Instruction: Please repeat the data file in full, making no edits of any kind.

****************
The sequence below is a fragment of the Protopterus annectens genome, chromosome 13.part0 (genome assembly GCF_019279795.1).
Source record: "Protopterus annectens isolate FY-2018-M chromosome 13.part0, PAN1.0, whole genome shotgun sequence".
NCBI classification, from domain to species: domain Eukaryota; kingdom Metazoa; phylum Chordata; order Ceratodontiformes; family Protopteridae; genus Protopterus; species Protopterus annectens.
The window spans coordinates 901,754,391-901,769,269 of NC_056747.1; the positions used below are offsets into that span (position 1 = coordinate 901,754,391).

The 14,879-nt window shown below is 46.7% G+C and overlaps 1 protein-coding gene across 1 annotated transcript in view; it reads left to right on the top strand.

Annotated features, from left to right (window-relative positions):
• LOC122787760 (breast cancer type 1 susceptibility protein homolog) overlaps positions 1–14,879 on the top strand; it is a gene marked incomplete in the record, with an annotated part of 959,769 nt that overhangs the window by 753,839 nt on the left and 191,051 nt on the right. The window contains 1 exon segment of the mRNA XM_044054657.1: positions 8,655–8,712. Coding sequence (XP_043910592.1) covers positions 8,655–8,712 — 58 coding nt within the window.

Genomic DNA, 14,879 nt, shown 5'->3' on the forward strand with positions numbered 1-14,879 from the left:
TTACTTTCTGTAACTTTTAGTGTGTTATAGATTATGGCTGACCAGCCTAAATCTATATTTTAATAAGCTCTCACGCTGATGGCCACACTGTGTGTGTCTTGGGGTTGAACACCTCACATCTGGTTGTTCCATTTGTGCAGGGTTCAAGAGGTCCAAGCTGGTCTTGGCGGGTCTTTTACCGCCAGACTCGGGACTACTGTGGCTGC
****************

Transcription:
The sequence below is a fragment of the Protopterus annectens genome, chromosome 13.part0 (genome assembly GCF_019279795.1).
Source record: "Protopterus annectens isolate FY-2018-M chromosome 13.part0, PAN1.0, whole genome shotgun sequence".
NCBI classification, from domain to species: domain Eukaryota; kingdom Metazoa; phylum Chordata; order Ceratodontiformes; family Protopteridae; genus Protopterus; species Protopterus annectens.
The window spans coordinates 901,754,391-901,769,269 of NC_056747.1; the positions used below are offsets into that span (position 1 = coordinate 901,754,391).

The 14,879-nt window shown below is 46.7% G+C and overlaps 1 protein-coding gene across 1 annotated transcript in view; it reads left to right on the top strand.

Annotated features, from left to right (window-relative positions):
• LOC122787760 (breast cancer type 1 susceptibility protein homolog) overlaps positions 1–14,879 on the top strand; it is a gene marked incomplete in the record, with an annotated part of 959,769 nt that overhangs the window by 753,839 nt on the left and 191,051 nt on the right. The window contains 1 exon segment of the mRNA XM_044054657.1: positions 8,655–8,712. Coding sequence (XP_043910592.1) covers positions 8,655–8,712 — 58 coding nt within the window.

Genomic DNA, 14,879 nt, shown 5'->3' on the forward strand with positions numbered 1-14,879 from the left:
TTACTTTCTGTAACTTTTAGTGTGTTATAGATTATGGCTGACCAGCCTAAATCTATATTTTAATAAGCTCTCACGCTGATGGCCACACTGTGTGTGTCTTGGGGTTGAACACCTCACATCTGGTTGTTCCATTTGTGCAGGGTTCAAGAGGTCCAAGCTGGTCTTGGCGGGTCTTTTACCGCCAGACTCGGGACTACTGTGGCTGC